Thursday, 25 August 2016

Why I voted for Owen Smith even though I think he's a bit of a dick.

I just voted for Owen Smith in the Labour leadership election despite the fact he strikes me as a bit of dick, despite the fact I think he will never be Prime Minister, and despite the fact he suggested we should have talks with ISIS. That was an idiotic thing to say and Corbyn and his supporters were right to say so. It was also an idiotic thing to say when Corbyn said it in January.

I've voted for Owen Smith because I believe Jeremy Corbyn is the worst thing to have happened to British politics in my lifetime. I say that as a man who was alive when Liz Truss made this speech...



I honestly, perhaps delusionally, think there's a chance Owen Smith could win this election. Probably about a one in four chance, but a chance nonetheless, and that's why I'm writing this post. It's a last ditch attempt to try and persuade some floating voters. Below are a list of the key reasons I think Corbyn has to go for the good of the nation. That might look hyperbolic but I mean it.

Let's start with the big stuff. He supported the IRA, he refused to say whether he'd support a NATO ally if Russia attacked it and he took money from the gay murdering, female prisioner raping Iranian regime to propagandise on their behalf.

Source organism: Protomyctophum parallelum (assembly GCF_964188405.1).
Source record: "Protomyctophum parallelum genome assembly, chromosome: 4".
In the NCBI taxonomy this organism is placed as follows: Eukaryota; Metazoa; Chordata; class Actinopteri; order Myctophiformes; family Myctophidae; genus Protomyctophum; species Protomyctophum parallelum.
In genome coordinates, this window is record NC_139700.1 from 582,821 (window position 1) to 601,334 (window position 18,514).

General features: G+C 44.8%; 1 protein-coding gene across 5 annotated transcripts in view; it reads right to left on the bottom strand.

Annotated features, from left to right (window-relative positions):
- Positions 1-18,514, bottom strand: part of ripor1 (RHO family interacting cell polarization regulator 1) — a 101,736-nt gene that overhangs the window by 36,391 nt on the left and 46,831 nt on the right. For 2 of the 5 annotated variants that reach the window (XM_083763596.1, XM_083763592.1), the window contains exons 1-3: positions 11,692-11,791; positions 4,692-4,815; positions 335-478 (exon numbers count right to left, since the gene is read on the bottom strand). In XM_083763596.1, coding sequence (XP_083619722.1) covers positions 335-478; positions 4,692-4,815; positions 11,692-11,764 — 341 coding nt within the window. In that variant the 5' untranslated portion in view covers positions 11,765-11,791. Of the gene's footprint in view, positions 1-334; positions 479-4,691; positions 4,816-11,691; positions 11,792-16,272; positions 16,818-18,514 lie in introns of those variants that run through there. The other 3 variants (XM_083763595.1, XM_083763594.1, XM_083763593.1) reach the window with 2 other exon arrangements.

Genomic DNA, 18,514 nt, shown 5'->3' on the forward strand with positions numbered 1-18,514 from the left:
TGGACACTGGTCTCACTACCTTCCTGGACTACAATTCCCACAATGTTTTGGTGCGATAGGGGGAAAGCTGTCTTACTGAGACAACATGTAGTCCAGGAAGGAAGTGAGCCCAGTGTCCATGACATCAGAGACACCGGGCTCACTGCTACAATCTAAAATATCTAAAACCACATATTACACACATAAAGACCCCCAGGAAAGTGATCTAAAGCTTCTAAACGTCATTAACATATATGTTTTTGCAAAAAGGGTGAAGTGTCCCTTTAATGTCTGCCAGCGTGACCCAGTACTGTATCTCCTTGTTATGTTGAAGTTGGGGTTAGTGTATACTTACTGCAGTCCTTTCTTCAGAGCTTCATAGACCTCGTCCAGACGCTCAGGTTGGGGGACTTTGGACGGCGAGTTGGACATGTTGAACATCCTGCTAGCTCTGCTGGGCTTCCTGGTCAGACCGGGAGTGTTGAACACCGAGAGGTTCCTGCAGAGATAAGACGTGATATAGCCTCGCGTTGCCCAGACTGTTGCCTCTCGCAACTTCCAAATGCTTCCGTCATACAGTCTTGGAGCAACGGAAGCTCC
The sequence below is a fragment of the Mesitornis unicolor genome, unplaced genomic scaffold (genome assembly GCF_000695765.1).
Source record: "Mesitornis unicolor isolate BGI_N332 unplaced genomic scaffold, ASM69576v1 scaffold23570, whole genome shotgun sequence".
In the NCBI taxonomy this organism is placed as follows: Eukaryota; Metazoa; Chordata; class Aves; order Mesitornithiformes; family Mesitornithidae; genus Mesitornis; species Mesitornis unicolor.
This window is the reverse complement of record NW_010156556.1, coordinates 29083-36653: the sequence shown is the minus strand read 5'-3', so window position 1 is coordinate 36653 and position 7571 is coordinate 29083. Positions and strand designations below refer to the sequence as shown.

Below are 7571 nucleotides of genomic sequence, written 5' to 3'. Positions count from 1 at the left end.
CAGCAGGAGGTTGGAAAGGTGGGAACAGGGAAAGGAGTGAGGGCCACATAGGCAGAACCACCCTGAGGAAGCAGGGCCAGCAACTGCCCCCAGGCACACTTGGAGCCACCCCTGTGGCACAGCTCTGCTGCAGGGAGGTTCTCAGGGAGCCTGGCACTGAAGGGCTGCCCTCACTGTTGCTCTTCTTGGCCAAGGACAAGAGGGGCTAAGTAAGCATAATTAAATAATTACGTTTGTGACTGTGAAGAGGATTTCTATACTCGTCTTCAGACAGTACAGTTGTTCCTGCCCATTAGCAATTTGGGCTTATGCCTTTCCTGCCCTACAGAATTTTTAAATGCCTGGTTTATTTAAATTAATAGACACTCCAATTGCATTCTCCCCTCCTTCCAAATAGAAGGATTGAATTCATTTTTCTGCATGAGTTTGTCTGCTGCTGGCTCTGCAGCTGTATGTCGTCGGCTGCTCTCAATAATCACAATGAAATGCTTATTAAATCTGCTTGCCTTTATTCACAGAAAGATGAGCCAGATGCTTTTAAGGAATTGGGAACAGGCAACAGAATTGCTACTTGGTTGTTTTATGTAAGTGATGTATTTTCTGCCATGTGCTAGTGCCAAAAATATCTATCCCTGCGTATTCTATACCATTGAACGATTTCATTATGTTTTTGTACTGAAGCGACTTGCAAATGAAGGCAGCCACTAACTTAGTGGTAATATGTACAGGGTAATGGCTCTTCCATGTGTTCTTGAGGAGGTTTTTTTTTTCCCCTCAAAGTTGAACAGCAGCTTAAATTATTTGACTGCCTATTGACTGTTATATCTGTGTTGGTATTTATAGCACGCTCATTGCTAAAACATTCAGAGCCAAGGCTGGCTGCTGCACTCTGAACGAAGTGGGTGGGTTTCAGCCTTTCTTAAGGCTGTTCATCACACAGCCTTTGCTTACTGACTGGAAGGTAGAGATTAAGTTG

None of those statements are smears. They are facts.

Now because this is supposed to be a persuasive blog post, I'll start with a concession - there are arguments in favour of all those things. I, like you, have a Chomsky book on my shelf which I tell people I finished reading. But when we get to an election, a real life general election, how do we think those uncomfortable facts about Corbyn will go down? I would suggest they will contribute to Labour's utter, potentially irreversible annihilation. Last election, the Tories beat Miliband with a picture of him eating a bacon sandwich, in the next one they'll be able to point out that the Shadow Chancellor praised the 'bombs and bullets' of the IRA.

Having conceded that there are arguments in favour of those things, I hope you'll allow me to point out that those arguments are bollocks. Starting with the IRA, as the article I've linked to points out, why didn't Corbyn support those Irish Republican politicians in favour of a peaceful solution and not those in favour of kneecapping? I've seen Corbyn supporters comparing him with Martin Luther King. Which route would MLK have taken? Jeremy is not anti violence. He is anti British violence.